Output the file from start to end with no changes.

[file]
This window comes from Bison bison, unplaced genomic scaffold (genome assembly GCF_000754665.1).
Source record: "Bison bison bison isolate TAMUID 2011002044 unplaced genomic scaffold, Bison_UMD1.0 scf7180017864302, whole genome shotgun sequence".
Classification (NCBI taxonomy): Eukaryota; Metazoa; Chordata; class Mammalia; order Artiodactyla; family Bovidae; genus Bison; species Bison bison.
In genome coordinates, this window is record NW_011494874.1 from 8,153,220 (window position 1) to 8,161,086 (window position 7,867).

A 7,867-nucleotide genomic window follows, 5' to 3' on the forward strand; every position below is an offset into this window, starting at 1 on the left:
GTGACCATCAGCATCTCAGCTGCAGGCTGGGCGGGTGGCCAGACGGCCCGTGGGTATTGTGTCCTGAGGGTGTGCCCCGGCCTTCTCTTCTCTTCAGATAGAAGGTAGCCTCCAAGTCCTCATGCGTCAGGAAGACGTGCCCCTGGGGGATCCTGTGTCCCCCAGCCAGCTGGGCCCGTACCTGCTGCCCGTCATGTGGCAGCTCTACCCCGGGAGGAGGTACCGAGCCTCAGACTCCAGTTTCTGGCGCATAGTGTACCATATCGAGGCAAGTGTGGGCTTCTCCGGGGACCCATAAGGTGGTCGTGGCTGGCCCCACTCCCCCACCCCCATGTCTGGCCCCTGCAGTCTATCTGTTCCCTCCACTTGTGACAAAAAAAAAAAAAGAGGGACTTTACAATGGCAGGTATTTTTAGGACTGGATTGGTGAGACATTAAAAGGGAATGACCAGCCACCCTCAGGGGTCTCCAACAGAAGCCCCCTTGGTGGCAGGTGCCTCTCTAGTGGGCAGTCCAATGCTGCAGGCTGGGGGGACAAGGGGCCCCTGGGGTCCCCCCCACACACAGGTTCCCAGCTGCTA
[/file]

This window comes from Bison bison, unplaced genomic scaffold (genome assembly GCF_000754665.1).
Source record: "Bison bison bison isolate TAMUID 2011002044 unplaced genomic scaffold, Bison_UMD1.0 scf7180017864302, whole genome shotgun sequence".
Classification (NCBI taxonomy): Eukaryota; Metazoa; Chordata; class Mammalia; order Artiodactyla; family Bovidae; genus Bison; species Bison bison.
In genome coordinates, this window is record NW_011494874.1 from 8,153,220 (window position 1) to 8,161,086 (window position 7,867).

A 7,867-nucleotide genomic window follows, 5' to 3' on the forward strand; every position below is an offset into this window, starting at 1 on the left:
GTGACCATCAGCATCTCAGCTGCAGGCTGGGCGGGTGGCCAGACGGCCCGTGGGTATTGTGTCCTGAGGGTGTGCCCCGGCCTTCTCTTCTCTTCAGATAGAAGGTAGCCTCCAAGTCCTCATGCGTCAGGAAGACGTGCCCCTGGGGGATCCTGTGTCCCCCAGCCAGCTGGGCCCGTACCTGCTGCCCGTCATGTGGCAGCTCTACCCCGGGAGGAGGTACCGAGCCTCAGACTCCAGTTTCTGGCGCATAGTGTACCATATCGAGGCAAGTGTGGGCTTCTCCGGGGACCCATAAGGTGGTCGTGGCTGGCCCCACTCCCCCACCCCCATGTCTGGCCCCTGCAGTCTATCTGTTCCCTCCACTTGTGACAAAAAAAAAAAAAGAGGGACTTTACAATGGCAGGTATTTTTAGGACTGGATTGGTGAGACATTAAAAGGGAATGACCAGCCACCCTCAGGGGTCTCCAACAGAAGCCCCCTTGGTGGCAGGTGCCTCTCTAGTGGGCAGTCCAATGCTGCAGGCTGGGGGGACAAGGGGCCCCTGGGGTCCCCCCCACACACAGGTTCCCAGCTGCTA